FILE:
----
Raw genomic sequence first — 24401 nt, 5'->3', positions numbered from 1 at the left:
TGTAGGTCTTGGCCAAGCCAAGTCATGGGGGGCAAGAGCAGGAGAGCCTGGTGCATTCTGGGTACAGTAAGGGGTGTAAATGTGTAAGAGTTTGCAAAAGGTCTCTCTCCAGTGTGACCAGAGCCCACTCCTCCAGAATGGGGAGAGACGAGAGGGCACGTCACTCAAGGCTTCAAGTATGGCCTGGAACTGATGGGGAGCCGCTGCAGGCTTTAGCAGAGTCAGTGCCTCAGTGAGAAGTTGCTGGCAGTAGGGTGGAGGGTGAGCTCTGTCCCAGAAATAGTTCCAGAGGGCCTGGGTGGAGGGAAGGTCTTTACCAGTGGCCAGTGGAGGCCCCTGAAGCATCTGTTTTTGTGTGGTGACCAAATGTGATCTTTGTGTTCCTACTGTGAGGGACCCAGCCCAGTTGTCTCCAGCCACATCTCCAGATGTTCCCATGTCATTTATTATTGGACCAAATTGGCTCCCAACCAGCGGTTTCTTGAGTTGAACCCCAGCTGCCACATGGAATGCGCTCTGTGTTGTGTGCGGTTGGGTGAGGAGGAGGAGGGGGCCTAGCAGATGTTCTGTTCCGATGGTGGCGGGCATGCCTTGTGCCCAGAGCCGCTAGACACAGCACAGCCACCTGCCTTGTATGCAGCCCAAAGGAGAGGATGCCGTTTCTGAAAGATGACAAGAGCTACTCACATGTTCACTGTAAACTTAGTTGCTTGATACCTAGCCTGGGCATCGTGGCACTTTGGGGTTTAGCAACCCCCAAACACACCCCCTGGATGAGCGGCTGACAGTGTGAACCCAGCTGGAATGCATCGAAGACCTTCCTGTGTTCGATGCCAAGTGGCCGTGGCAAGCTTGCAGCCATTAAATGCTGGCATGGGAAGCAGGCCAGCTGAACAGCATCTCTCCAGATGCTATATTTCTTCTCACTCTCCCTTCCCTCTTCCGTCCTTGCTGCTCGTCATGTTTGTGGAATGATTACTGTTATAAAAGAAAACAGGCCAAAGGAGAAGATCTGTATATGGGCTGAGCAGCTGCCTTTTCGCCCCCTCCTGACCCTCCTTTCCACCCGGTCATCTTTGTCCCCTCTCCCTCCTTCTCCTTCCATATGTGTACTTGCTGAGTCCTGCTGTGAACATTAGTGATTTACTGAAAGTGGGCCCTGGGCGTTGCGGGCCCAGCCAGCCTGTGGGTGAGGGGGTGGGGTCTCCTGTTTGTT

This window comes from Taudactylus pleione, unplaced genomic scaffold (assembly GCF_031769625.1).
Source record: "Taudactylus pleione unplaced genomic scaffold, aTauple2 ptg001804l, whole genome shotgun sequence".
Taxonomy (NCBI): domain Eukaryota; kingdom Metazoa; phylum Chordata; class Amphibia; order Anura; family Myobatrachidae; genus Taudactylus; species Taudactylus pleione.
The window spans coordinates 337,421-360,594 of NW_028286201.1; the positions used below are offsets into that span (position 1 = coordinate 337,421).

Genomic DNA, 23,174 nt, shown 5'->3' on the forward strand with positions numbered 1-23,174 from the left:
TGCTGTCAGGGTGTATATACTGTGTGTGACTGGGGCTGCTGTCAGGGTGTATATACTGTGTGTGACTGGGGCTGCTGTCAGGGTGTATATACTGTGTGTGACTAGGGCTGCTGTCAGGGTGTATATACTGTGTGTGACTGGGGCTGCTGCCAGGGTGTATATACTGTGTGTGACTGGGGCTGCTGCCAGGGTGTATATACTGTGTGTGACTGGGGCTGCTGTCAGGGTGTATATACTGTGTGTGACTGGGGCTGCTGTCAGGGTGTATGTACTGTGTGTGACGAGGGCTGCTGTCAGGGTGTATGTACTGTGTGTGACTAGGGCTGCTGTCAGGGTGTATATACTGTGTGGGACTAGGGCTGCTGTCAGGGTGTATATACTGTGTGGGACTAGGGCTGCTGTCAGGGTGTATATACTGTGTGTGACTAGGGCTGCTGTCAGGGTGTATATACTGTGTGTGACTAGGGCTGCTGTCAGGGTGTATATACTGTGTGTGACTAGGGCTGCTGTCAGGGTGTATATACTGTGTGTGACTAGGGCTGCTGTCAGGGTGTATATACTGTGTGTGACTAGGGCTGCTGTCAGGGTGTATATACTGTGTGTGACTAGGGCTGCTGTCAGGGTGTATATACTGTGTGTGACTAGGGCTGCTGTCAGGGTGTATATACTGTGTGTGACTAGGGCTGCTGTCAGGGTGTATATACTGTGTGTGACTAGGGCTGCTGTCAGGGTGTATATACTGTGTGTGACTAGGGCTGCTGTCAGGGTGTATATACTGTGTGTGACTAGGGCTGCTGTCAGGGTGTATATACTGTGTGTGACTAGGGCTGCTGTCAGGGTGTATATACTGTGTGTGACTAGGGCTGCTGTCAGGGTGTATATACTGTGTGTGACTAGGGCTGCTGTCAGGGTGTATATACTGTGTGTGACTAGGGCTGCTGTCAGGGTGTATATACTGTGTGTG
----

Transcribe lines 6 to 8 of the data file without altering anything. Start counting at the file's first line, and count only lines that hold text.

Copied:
The window spans coordinates 337,421-360,594 of NW_028286201.1; the positions used below are offsets into that span (position 1 = coordinate 337,421).

Genomic DNA, 23,174 nt, shown 5'->3' on the forward strand with positions numbered 1-23,174 from the left:
TGCTGTCAGGGTGTATATACTGTGTGTGACTGGGGCTGCTGTCAGGGTGTATATACTGTGTGTGACTGGGGCTGCTGTCAGGGTGTATATACTGTGTGTGACTAGGGCTGCTGTCAGGGTGTATATACTGTGTGTGACTGGGGCTGCTGCCAGGGTGTATATACTGTGTGTGACTGGGGCTGCTGCCAGGGTGTATATACTGTGTGTGACTGGGGCTGCTGTCAGGGTGTATATACTGTGTGTGACTGGGGCTGCTGTCAGGGTGTATGTACTGTGTGTGACGAGGGCTGCTGTCAGGGTGTATGTACTGTGTGTGACTAGGGCTGCTGTCAGGGTGTATATACTGTGTGGGACTAGGGCTGCTGTCAGGGTGTATATACTGTGTGGGACTAGGGCTGCTGTCAGGGTGTATATACTGTGTGTGACTAGGGCTGCTGTCAGGGTGTATATACTGTGTGTGACTAGGGCTGCTGTCAGGGTGTATATACTGTGTGTGACTAGGGCTGCTGTCAGGGTGTATATACTGTGTGTGACTAGGGCTGCTGTCAGGGTGTATATACTGTGTGTGACTAGGGCTGCTGTCAGGGTGTATATACTGTGTGTGACTAGGGCTGCTGTCAGGGTGTATATACTGTGTGTGACTAGGGCTGCTGTCAGGGTGTATATACTGTGTGTGACTAGGGCTGCTGTCAGGGTGTATATACTGTGTGTGACTAGGGCTGCTGTCAGGGTGTATATACTGTGTGTGACTAGGGCTGCTGTCAGGGTGTATATACTGTGTGTGACTAGGGCTGCTGTCAGGGTGTATATACTGTGTGTGACTAGGGCTGCTGTCAGGGTGTATATACTGTGTGTGACTAGGGCTGCTGTCAGGGTGTATATACTGTGTGTGACTAGGGCTGCTGTCAGGGTGTATATACTGTGTGTGACTAGGGCTGCTGTCAGGGTGTATATACTGTGTGTG